https://www.bbc.com/news/world-latin-america-53150808

https://www.opendemocracy.net/en/democraciaabierta/political-tirals-electoral-bans-battle-ecuador-democracy/

https://www.thelancet.com/journals/lancet/article/PIIS0140-6736(20)31955-3/fulltext

https://www.bbc.com/news/world-europe-54478320

Written by stewart henderson

October 11, 2020 at 1:50 pm

reading matters 11 – encephalitis lethargica. Will it return?

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Asleep, by Molly C Crosby, 2010

Canto: This was one of the saddest books I’ve read in a long time. It’s about a disease that arose, and was recognised, at around the time of the ‘Spanish flu’ of 1918, though it was more sporadic and long-lasting, and rather more mysterious. It’s also a kind of cautionary tale for those among us who downplay the impact of diseases and their effects, which are so often long-term and horrifically devastating. It’s humbling to realise that we just don’t know all the answers to the pathogens that strike us down. 

Jacinta: And could revisit us, in mutated and perhaps even more deadly form, some time in the future. This book is about encephalitis lethargica, a disease that was personal to the author, as it infected her grandmother, whose entire life, though she lived to a goodly age, was clearly stunted by it. She was struck down at the age of 16, and slept for 180 days, and though she lived almost 70 years afterwards, she was robbed by this brain-blasting illness of the life of the mind, the rising above ourselves and grasping of the world that we’re attempting in this blog. Through sheer bad luck. 

Canto: And as Crosby points out, her grandmother was far from being the worst-affected victim of this disease. People died of course, but others were disastrously transformed.

 Jacinta: So let’s go to a modern website, a department of the USA’s NIH, the National Institute of Neurological Disorders and Stroke, for a definition:

Encephalitis lethargica is a disease characterized by high fever, headache, double vision, delayed physical and mental response, and lethargy. In acute cases, patients may enter coma. Patients may also experience abnormal eye movements, upper body weakness, muscular pains, tremors, neck rigidity, and behavioral changes including psychosis. The cause of encephalitis lethargica is unknown. Between 1917 to 1928, an epidemic of encephalitis lethargica spread throughout the world, but no recurrence of the epidemic has since been reported. Postencephalitic Parkinson’s disease may develop after a bout of encephalitis-sometimes as long as a year after the illness.

Canto: Yes, and having read Crosby’s book and knowing about the worst symptoms and a few heart-rending cases, the sentence that most strikes me here is, ‘The cause.. is unknown’. Apparently Oliver Sacks’ book Awakenings, which we haven’t read, is all about patients who have ‘awakened’, permanently damaged, from this bizarre disease, and that’s a book we now must read, though of course it will provide us with no solutions.   

Jacinta: And no arms against its future devastation, should it return – and why wouldn’t it? Crosby and others have suggested that ‘fairy stories’ like Sleeping Beauty and Rip van Winkle may have been inspired by outbreaks of the disease. Of course this is conjecture, and only if the disease returns will we be able to attack it with the technology we’ve developed in the intervening century. As the neurologist Robert Sapolsky points out in his mammoth book Behave, (so mammoth that I can’t find the quote), the number of papers published on the brain, its activity and functions, in the 21st century, has grown exponentially. We might just be ready to counteract the long term horrors of encephalitis lethargica next time round, if it comes around.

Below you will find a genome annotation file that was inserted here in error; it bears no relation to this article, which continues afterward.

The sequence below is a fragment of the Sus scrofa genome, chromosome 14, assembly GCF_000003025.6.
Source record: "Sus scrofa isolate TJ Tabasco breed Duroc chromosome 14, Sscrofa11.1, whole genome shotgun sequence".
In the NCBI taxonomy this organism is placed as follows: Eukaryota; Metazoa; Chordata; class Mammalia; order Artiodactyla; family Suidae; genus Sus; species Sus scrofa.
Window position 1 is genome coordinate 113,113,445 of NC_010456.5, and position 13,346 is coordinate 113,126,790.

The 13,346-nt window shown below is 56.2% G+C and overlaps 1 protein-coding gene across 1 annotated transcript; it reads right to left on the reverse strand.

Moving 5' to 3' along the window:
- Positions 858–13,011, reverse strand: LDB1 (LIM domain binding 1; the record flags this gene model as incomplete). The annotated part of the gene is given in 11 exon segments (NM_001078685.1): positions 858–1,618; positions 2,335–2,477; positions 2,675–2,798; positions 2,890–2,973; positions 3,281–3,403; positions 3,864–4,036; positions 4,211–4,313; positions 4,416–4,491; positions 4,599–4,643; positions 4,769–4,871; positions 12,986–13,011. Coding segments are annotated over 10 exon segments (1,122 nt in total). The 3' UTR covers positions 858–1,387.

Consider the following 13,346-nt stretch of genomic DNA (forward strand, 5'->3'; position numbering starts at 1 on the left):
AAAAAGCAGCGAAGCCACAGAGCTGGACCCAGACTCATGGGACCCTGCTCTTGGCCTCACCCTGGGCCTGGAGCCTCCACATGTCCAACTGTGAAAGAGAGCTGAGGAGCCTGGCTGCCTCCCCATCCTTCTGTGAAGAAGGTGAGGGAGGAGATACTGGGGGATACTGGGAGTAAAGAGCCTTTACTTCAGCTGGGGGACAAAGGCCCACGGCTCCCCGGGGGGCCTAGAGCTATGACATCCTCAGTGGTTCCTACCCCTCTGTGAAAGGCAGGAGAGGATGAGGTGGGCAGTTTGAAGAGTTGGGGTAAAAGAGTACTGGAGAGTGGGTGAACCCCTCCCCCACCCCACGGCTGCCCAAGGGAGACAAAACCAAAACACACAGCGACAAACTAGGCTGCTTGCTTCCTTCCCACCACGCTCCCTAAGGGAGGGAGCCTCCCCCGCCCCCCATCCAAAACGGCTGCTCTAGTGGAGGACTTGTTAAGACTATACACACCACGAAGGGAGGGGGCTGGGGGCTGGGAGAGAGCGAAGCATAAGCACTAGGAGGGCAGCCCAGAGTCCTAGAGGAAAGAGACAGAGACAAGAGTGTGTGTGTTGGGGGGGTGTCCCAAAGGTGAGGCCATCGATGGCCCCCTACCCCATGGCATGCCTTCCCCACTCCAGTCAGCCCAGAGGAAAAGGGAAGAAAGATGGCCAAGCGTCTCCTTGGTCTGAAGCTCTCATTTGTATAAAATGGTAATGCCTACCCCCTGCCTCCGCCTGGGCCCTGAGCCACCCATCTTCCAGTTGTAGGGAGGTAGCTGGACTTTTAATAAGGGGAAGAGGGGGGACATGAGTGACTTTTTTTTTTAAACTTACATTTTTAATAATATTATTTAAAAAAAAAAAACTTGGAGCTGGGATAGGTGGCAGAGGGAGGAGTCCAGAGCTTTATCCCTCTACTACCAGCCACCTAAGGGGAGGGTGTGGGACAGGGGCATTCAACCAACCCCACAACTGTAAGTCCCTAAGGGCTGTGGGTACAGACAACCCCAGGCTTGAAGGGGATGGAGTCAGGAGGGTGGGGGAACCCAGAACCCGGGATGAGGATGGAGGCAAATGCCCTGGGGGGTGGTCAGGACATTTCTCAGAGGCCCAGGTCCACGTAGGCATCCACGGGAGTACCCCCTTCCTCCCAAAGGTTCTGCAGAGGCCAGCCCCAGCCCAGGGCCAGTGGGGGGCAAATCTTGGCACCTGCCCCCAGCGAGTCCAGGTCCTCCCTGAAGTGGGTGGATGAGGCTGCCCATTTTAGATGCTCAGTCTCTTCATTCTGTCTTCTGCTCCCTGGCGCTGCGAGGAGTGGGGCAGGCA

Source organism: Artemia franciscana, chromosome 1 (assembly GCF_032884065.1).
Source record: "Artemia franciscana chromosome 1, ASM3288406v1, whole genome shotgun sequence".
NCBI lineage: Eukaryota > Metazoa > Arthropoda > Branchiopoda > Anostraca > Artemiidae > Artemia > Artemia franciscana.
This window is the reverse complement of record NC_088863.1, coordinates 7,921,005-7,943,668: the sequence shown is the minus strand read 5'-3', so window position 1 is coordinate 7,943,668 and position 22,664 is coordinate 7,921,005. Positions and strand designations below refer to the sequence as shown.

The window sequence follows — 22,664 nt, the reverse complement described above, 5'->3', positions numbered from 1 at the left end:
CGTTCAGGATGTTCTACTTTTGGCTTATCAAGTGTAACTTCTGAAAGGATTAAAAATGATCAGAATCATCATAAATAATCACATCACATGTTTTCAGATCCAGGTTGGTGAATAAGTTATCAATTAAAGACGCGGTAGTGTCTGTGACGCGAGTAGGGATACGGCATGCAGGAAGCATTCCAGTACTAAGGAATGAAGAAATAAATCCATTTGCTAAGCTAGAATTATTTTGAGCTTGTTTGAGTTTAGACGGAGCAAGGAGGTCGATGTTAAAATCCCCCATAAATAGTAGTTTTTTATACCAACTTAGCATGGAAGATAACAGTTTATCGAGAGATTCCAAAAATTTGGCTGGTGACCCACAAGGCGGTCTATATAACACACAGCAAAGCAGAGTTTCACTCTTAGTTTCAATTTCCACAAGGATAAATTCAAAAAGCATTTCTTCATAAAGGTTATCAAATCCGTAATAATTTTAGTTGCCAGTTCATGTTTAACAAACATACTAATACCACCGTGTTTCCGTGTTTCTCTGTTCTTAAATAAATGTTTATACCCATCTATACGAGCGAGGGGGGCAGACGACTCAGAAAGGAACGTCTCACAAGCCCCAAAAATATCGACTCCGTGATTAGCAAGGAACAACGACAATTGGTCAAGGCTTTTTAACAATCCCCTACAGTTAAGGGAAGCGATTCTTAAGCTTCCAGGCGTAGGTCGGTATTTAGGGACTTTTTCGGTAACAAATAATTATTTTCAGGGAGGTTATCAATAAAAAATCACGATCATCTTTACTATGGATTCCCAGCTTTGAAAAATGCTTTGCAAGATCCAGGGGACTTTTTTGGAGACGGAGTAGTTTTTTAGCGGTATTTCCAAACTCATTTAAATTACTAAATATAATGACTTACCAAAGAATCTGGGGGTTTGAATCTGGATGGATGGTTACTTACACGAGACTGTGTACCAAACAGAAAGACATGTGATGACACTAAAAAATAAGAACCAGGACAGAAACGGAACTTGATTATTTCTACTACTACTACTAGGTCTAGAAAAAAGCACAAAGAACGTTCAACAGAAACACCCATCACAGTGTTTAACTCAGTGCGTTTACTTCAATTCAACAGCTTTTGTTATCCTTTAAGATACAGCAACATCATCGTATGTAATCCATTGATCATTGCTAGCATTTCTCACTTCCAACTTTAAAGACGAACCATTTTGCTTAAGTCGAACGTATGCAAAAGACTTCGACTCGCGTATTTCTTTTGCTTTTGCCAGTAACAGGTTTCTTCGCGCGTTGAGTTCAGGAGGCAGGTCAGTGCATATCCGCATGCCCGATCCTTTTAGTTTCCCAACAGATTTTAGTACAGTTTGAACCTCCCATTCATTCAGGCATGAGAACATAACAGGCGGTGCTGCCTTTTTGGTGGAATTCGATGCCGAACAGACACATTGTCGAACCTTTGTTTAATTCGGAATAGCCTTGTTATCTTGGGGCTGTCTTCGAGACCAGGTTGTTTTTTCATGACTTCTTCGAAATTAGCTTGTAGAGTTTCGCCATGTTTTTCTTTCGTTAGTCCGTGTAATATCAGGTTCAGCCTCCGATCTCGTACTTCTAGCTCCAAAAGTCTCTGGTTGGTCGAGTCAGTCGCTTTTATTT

Canto: Crosby’s book is organised into case histories, featuring people who fell into this bizarre torpid state for long periods, and when aroused, often behaved in anti-social and self-destructive ways that in no way resembled depression, between bouts of a ‘normality’ that was never quite normal. And one of the saddest features of these case histories, richly described in the notes of famous figures in early neuropsychology, such as Constantin von Economo, Smith Ely Jellife and Frederick Tilney, is that the victims disappeared into the void  once it became clear that no known treatment could save them.

Jacinta: Yes, some may have died soon afterward, others may have lived on in a limbo, locked-in state for decades. In fact the symptoms of this disease were bewilderingly varied -various tics, hiccupping, catatonia, salivation, schizoid episodes… Encephalitis literally means swelling of the brain, and it doesn’t take a medical degree to realise this could cause a variety of effects depending on which area of the most complex organism known to humanity is most affected. 

Canto: Encephalitis is usually caused by viruses, and of course viruses hadn’t been fully conceptualised when von Economo wrote his 1917 paper on what was to become known as encephalitis lethargica, as the role of DNA and RNA was unknown. However, von Economo was the first to recognise the vital role of a tiny, almond-shaped section near the base of the brain, the hypothalamus, in the distorted sleep patterns of these patients. He also wondered if there was a connection between the so-called Spanish flu and this sleeping sickness.

Jacinta: Yes, and this brings to mind the current nightmare pandemic. People, including of course epidemiologists, are wondering about the long-term effects of this virus, especially in those who seem to have recovered from a serious infection. Crosby writes of the situation a hundred years ago: